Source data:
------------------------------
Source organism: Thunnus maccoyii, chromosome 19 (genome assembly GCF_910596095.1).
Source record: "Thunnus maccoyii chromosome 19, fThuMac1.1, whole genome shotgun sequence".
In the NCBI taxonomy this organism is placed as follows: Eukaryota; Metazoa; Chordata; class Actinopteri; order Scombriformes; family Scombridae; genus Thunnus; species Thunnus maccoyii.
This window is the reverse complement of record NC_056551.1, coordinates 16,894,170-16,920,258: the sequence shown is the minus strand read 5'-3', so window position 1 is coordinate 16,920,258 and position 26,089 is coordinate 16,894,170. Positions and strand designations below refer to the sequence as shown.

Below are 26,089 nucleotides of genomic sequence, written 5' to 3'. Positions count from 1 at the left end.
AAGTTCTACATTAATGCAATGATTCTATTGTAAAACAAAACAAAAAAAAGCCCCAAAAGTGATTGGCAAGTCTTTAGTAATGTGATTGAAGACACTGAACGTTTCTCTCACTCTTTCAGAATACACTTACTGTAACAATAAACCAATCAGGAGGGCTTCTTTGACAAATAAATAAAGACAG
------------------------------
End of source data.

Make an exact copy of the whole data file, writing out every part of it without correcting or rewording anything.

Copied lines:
Source organism: Thunnus maccoyii, chromosome 19 (genome assembly GCF_910596095.1).
Source record: "Thunnus maccoyii chromosome 19, fThuMac1.1, whole genome shotgun sequence".
In the NCBI taxonomy this organism is placed as follows: Eukaryota; Metazoa; Chordata; class Actinopteri; order Scombriformes; family Scombridae; genus Thunnus; species Thunnus maccoyii.
This window is the reverse complement of record NC_056551.1, coordinates 16,894,170-16,920,258: the sequence shown is the minus strand read 5'-3', so window position 1 is coordinate 16,920,258 and position 26,089 is coordinate 16,894,170. Positions and strand designations below refer to the sequence as shown.

Below are 26,089 nucleotides of genomic sequence, written 5' to 3'. Positions count from 1 at the left end.
AAGTTCTACATTAATGCAATGATTCTATTGTAAAACAAAACAAAAAAAAGCCCCAAAAGTGATTGGCAAGTCTTTAGTAATGTGATTGAAGACACTGAACGTTTCTCTCACTCTTTCAGAATACACTTACTGTAACAATAAACCAATCAGGAGGGCTTCTTTGACAAATAAATAAAGACAG